Greek GPAs fall below standard, new guidelines set in place for fall semester

The academic performances of most Greek organizations at UNA fell from the spring semester to the fall semester last year, according to documents from the Office of Student Engagement.

The overall grade point average (GPA) of the Greek organizations as a whole dropped from 2.85 to 2.67, while the GPAs of the fraternities dropped from 2.69 to 2.41. The GPAs of the sororities also decreased from 3.0 to 2.92.

Out of the 10 UNA fraternities, six fraternities were below the standard 2.5 GPA set by the Office of Student Engagement, as was the average of UNA’s fraternities, though no sororities fell below the standard.

“They have sanctions that have been placed upon them,” said DeAnte’ Smith, assistant director of student engagement for Greek life, of the organizations that averaged below 2.5. “There are consequences when you fall below the 2.5 average. Generally, the overall thing is that it begins to limit, take away or overall zero their involvement socially.”

Smith said the main sanctions for the fraternities were set by the National Pan-Hellenic Council (NPHC) and the Interfraternity Council (IFC) so the actual sanctions could vary, but for example a chapter that earned less than a 2.5 GPA could be excluded from Step Show and other competitions.

This drop in GPAs also coincides with a new Greek standard created and initiated by Smith and Student Engagement.

“Starting this fall, 2012, we will implement Greek standards,” Smith said. “This spring semester we’ve given (the chapters) the Greek standards to look at the minimum standards we have, so they’ve had all semester to look at our minimum standards. They can be ready by fall to meet the standards, or there will be sanctions placed on them by the university.”

Smith said UNA hasn’t had concrete standards for the Greek organizations, but now there will be a five-year plan that will include a .1 increase of the GPA standard each year along with increased expectations of the Greek chapters.

Of the fraternities that fell below a 2.5 GPA, several have implemented changes to improve their academic standing.

After a former member received a zero GPA for the fall 2011 semester, Alpha Phi Alpha, which earned a 2.05 GPA, has implemented mandatory library hours to increase academic performance, said Theus Rowell, the chapter’s adviser.

Sigma Alpha Epsilon has also required mandatory library hours after falling below the 2.5 standard at a 2.42, according to adviser Justin Goads, and has also focused on improving record keeping on GPAs after a student with a high GPA went unrecorded in fall 2011.

Pi Kappa Alpha, which had a 1.75 GPA in fall 2011 and six members with a GPA below 0.5, has already begun steps to improve the chapter’s academic scores and their standing on campus, said Robert Tyree, the fraternity’s adviser.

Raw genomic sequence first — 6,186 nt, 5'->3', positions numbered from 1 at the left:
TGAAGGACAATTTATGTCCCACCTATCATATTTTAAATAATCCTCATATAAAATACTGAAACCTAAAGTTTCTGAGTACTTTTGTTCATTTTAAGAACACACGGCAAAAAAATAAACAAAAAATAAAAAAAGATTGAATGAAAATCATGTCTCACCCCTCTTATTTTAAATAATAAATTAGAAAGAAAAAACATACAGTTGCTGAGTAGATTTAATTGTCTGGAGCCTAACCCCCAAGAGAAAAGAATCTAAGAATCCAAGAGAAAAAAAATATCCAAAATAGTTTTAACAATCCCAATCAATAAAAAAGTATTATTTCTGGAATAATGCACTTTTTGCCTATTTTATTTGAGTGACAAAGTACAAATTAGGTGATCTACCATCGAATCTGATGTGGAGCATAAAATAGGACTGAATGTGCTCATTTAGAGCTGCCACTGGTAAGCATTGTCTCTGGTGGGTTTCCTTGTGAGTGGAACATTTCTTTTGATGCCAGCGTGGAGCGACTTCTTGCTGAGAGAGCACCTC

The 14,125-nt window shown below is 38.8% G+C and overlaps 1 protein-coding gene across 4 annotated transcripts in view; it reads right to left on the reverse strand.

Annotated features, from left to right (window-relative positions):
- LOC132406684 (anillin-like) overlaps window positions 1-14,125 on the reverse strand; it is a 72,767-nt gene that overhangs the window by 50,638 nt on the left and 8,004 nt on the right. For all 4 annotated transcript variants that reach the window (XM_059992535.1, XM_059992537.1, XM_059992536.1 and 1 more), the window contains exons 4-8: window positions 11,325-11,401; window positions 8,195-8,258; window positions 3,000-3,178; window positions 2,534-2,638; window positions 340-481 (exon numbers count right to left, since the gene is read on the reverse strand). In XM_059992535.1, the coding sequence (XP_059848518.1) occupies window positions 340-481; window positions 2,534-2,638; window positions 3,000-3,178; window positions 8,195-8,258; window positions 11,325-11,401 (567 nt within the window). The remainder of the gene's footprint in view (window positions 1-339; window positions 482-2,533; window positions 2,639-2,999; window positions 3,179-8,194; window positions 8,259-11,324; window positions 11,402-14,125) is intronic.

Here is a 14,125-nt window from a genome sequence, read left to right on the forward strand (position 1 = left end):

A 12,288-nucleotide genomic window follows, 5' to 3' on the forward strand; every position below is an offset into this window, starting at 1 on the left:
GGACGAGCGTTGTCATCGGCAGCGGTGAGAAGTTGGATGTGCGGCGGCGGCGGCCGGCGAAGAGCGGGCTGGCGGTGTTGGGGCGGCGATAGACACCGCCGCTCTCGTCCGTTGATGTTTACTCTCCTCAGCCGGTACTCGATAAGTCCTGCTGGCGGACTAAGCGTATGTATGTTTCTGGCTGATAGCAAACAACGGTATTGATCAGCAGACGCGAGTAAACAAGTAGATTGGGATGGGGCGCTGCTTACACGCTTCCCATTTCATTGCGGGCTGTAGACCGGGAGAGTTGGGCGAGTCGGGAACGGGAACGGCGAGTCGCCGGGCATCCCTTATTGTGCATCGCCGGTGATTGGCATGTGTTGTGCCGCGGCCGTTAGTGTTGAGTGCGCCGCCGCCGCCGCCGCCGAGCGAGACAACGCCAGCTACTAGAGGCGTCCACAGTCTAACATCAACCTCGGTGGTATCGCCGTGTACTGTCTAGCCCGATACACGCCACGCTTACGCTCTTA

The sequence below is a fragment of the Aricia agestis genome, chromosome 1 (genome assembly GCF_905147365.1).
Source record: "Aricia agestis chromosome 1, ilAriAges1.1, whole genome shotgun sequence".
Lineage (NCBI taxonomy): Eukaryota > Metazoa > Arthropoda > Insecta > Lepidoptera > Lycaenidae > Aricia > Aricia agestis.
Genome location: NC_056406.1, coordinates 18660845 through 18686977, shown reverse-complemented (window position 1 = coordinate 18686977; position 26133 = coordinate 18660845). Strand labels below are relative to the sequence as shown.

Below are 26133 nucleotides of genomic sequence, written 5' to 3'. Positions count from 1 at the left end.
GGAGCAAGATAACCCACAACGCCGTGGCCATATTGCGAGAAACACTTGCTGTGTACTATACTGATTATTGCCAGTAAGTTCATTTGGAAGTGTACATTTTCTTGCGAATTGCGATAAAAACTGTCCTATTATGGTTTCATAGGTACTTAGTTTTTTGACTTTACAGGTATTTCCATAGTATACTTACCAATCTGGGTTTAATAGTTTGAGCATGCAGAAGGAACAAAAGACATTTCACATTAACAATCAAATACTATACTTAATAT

Tyree said all members of the chapter have three mandatory study hall sessions and at least two hours of individual study a week, and through this several of the members have already reached a GPA above 3.0.

“We are going back to the basic core of our beliefs—academics come first,” Tyree said. “We’re going to scrutinize ourselves and return to the core values of not only our national organization but our local chapter. I know everyone views Alpha Tau Omega as the academic leaders of the campus, but I think Pi Kappa Alpha will return in short order.”

Alpha Tau Omega was tied for the highest GPA of all the Greek organizations at 3.15 with Alpha Gamma Delta.

“They’re keeping their eye on excellence instead of just being good enough,” said Adam Goodman, adviser for Alpha Tau Omega. “It’s an environment where you are set up to succeed. I do think, and that’s the hope, that they will have the tools to improve on what they already have.”

Pledges of Alpha Tau Omega scored lower than active members of the organization, with active members at an average of 3.26 and pledge members at 2.85. Active members of Alpha Gamma Delta made an average of 3.26 in fall 2011, while the pledges made an average of 3.06.

“Just the culture shock of coming to college makes it difficult,” said Pat Roden, faculty adviser for Alpha Gamma Delta, as to why pledges are making lower GPAs than active members. “Time management and just getting acclimated to the college campus is difficult for a general student. I think it’s just adjusting to college overall.

“Pledges also go through learning about the organizations. They do have more intense meetings than our current members do. You see it rise as they become acclimated to college.”

At UNA, a student needs a 2.0 GPA, which is the equivalent of an overall C, to graduate, but, according to Smith, graduation is not the only use of a high GPA, especially for Greek organizations.

“Generally, a lot of students that want to become a part of Greek do their research beforehand, so when they notice a higher GPA they feel more comfortable being a part of the organization,” Smith said. “This also helps the parents, because the parents are usually the people that finance the students. It’s easier for (the students) to say, ‘Look, this is an organization I want to be a part of,’ and then show (the parents) a high GPA.”

The advisers for Delta Chi, Kappa Sigma and Kappa Alpha Psi, the other fraternities that fell below a 2.5, were also contacted for the story but did not respond.

At press time, UNA’s Honors Society, the Gay Straight Alliance and Sports Information could not produce grade information.

Staff Writer Blythe Steelman contributed to this story.

To view all GPAs for Greek organizations at UNA, check here.

The new Greek standards can also be found here.